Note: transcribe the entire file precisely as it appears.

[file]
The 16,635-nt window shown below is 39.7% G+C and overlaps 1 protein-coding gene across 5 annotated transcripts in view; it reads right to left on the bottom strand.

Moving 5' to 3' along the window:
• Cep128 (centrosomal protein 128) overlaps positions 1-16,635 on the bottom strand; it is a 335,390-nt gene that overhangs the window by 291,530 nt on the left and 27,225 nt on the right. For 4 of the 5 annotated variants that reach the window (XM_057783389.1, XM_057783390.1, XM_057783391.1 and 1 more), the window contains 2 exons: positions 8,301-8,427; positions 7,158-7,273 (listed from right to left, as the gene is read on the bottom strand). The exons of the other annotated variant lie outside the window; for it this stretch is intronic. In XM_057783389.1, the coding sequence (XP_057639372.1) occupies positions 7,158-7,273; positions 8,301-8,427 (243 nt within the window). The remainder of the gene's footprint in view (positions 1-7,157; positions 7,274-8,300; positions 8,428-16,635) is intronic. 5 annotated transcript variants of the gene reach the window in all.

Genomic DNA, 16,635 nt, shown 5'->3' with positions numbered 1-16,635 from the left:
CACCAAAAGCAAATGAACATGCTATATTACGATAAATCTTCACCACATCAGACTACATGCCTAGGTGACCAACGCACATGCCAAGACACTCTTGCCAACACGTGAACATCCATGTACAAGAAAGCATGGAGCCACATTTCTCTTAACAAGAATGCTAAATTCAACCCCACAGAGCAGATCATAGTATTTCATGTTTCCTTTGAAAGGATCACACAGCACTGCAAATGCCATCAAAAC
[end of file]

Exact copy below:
The 16,635-nt window shown below is 39.7% G+C and overlaps 1 protein-coding gene across 5 annotated transcripts in view; it reads right to left on the bottom strand.

Moving 5' to 3' along the window:
• Cep128 (centrosomal protein 128) overlaps positions 1-16,635 on the bottom strand; it is a 335,390-nt gene that overhangs the window by 291,530 nt on the left and 27,225 nt on the right. For 4 of the 5 annotated variants that reach the window (XM_057783389.1, XM_057783390.1, XM_057783391.1 and 1 more), the window contains 2 exons: positions 8,301-8,427; positions 7,158-7,273 (listed from right to left, as the gene is read on the bottom strand). The exons of the other annotated variant lie outside the window; for it this stretch is intronic. In XM_057783389.1, the coding sequence (XP_057639372.1) occupies positions 7,158-7,273; positions 8,301-8,427 (243 nt within the window). The remainder of the gene's footprint in view (positions 1-7,157; positions 7,274-8,300; positions 8,428-16,635) is intronic. 5 annotated transcript variants of the gene reach the window in all.

Genomic DNA, 16,635 nt, shown 5'->3' with positions numbered 1-16,635 from the left:
CACCAAAAGCAAATGAACATGCTATATTACGATAAATCTTCACCACATCAGACTACATGCCTAGGTGACCAACGCACATGCCAAGACACTCTTGCCAACACGTGAACATCCATGTACAAGAAAGCATGGAGCCACATTTCTCTTAACAAGAATGCTAAATTCAACCCCACAGAGCAGATCATAGTATTTCATGTTTCCTTTGAAAGGATCACACAGCACTGCAAATGCCATCAAAAC